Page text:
4. JonR

    JonR Member

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    I'd agree, point for point, with ShawnH.

    Certainly "melody" and "chord tones" are the two main things to consider. You don't need to worry about key or scales if you know all your chords well enough.
    Problem with working from a key scale - assuming you can identify one - is that many songs move out of key, or change key, or use a few chromatic notes or chords here and there. Start from a basic scale, you'll always be having to amend it, alter notes or add notes, struggling to understand why it keeps changing. If you follow the chords, however, you can't go wrong. The chords (their tones and arpeggios) are your stepping stones through the song, and the melody shows you the prime path through. (You can still add or alter notes if you like, but you'll always be doing it creatively, relative to the chords.)
    Obviously this mean you MUST know all your chords, thoroughly! How to play any chord, anywhere on the neck. (Basic fretboard knowledge, really.)

    Beyond that, it's about knowing how to construct interesting melodic and rhythmic phrases. Rhythm being at least as important. Solos can be very simple, note-wise, if they're rhythmically interesting.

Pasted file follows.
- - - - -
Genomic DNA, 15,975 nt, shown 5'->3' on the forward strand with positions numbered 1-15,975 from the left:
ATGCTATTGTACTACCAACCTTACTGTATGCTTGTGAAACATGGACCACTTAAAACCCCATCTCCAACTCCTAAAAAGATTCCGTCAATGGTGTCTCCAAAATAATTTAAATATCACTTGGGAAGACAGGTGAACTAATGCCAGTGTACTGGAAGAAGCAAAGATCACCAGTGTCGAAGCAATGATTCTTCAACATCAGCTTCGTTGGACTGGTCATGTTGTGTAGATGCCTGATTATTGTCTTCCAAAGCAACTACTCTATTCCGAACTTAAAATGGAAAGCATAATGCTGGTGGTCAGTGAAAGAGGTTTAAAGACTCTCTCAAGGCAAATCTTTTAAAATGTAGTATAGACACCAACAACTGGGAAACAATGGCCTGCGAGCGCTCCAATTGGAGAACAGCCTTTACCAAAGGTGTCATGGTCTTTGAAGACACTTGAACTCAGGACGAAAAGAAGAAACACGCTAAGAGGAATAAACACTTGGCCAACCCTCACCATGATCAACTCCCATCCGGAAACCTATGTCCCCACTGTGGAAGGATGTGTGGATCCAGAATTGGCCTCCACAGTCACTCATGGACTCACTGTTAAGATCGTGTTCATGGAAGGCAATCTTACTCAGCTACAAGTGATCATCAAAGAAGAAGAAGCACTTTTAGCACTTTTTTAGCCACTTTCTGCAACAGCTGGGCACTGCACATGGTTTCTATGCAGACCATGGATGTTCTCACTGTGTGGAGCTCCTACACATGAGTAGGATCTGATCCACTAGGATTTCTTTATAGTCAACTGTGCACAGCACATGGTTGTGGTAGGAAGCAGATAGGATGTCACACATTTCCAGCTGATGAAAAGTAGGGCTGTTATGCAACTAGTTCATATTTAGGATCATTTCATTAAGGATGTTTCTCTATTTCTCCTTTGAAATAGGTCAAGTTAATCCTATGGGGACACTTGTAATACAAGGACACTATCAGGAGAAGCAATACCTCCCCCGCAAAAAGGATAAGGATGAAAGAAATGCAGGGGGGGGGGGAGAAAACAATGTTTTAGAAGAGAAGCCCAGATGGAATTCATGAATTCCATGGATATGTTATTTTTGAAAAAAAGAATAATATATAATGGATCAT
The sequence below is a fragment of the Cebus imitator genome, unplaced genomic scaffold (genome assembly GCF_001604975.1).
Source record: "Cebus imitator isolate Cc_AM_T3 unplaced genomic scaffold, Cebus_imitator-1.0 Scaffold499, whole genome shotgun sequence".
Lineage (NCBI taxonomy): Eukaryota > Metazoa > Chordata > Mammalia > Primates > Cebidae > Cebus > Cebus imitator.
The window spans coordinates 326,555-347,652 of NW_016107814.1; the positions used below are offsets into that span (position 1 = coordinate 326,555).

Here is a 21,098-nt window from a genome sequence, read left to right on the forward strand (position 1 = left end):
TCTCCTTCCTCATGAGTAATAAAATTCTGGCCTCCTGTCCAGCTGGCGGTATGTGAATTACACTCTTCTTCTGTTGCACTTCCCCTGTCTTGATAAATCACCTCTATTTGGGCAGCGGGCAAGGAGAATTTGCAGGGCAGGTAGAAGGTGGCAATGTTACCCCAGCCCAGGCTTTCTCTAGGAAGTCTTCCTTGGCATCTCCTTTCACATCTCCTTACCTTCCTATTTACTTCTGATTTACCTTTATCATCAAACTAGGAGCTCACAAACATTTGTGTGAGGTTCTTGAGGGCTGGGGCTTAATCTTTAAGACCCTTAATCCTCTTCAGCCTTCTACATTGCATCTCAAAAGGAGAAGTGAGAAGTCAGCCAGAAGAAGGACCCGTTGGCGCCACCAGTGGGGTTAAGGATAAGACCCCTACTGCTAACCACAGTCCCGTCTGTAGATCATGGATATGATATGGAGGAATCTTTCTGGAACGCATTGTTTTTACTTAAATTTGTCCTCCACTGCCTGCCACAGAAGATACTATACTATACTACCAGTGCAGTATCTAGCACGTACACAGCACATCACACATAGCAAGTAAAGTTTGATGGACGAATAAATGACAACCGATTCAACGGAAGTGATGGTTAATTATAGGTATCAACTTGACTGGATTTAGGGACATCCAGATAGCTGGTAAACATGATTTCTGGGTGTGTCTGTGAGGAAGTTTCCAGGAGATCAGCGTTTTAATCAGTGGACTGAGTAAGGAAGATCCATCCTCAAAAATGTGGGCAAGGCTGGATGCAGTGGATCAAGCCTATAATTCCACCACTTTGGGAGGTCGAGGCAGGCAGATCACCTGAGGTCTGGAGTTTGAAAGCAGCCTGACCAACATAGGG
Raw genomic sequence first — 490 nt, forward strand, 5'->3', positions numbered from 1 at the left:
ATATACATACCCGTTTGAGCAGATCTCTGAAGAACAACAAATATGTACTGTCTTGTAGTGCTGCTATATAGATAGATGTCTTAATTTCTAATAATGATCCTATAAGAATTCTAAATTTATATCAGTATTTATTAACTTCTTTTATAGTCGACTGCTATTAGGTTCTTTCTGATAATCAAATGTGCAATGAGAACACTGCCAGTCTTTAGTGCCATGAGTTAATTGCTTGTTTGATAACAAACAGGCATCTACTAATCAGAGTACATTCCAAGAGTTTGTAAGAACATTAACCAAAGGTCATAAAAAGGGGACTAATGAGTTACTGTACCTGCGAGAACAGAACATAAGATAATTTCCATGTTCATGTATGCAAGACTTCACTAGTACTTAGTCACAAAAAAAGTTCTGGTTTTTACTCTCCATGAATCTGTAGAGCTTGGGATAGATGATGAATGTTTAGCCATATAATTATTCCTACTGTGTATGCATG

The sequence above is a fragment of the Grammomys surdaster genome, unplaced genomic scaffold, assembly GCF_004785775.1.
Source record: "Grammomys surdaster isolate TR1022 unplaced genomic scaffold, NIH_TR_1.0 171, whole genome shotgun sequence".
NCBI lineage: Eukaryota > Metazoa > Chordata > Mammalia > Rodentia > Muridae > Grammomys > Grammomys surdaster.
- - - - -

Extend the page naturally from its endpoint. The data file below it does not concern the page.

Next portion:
Sometimes - like guitarjazz - I'll try and think like one of my heroes, but I don't do that often. What I will do is try and enter into the spirit of the genre. I'll play blues solos in a blues (duh!), country solos in a country song, jazz solos in a jazz tune (and hot jazz would be different from bebop or modal). Up to a point, anyway. I'm sure anyone listening would spot that all of them are in "my" style, regardless ;). And sometimes it's fun to play the "wrong" genre...
     
  5. Multicellular

    Multicellular Supporting Member

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    That is what I do. I learned some of these box approaches in lessons long ago, but I've never played with people that used normal keys or progressions enough for it to be useful. :p
     
  6. MGT

    MGT Member